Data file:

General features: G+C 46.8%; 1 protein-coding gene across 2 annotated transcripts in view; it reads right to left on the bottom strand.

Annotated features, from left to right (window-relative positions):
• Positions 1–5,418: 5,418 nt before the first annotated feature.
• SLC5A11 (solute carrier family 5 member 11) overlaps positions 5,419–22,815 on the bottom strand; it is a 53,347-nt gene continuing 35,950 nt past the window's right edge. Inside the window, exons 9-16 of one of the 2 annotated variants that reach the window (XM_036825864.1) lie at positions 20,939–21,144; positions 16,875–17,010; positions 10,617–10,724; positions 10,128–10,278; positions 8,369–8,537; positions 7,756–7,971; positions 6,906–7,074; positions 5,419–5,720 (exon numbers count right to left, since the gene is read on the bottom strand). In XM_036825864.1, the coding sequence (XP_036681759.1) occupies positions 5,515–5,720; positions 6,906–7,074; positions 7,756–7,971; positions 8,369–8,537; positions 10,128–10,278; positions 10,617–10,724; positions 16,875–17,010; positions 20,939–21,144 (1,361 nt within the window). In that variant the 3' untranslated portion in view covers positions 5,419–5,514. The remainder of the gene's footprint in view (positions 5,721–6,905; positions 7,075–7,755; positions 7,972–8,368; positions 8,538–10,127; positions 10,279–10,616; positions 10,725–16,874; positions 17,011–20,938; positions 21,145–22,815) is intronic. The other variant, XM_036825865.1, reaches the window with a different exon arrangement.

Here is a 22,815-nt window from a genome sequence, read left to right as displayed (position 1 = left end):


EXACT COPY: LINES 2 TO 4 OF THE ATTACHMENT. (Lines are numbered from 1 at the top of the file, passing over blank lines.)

Annotated features, from left to right (window-relative positions):
• Positions 1–5,418: 5,418 nt before the first annotated feature.
• SLC5A11 (solute carrier family 5 member 11) overlaps positions 5,419–22,815 on the bottom strand; it is a 53,347-nt gene continuing 35,950 nt past the window's right edge. Inside the window, exons 9-16 of one of the 2 annotated variants that reach the window (XM_036825864.1) lie at positions 20,939–21,144; positions 16,875–17,010; positions 10,617–10,724; positions 10,128–10,278; positions 8,369–8,537; positions 7,756–7,971; positions 6,906–7,074; positions 5,419–5,720 (exon numbers count right to left, since the gene is read on the bottom strand). In XM_036825864.1, the coding sequence (XP_036681759.1) occupies positions 5,515–5,720; positions 6,906–7,074; positions 7,756–7,971; positions 8,369–8,537; positions 10,128–10,278; positions 10,617–10,724; positions 16,875–17,010; positions 20,939–21,144 (1,361 nt within the window). In that variant the 3' untranslated portion in view covers positions 5,419–5,514. The remainder of the gene's footprint in view (positions 5,721–6,905; positions 7,075–7,755; positions 7,972–8,368; positions 8,538–10,127; positions 10,279–10,616; positions 10,725–16,874; positions 17,011–20,938; positions 21,145–22,815) is intronic. The other variant, XM_036825865.1, reaches the window with a different exon arrangement.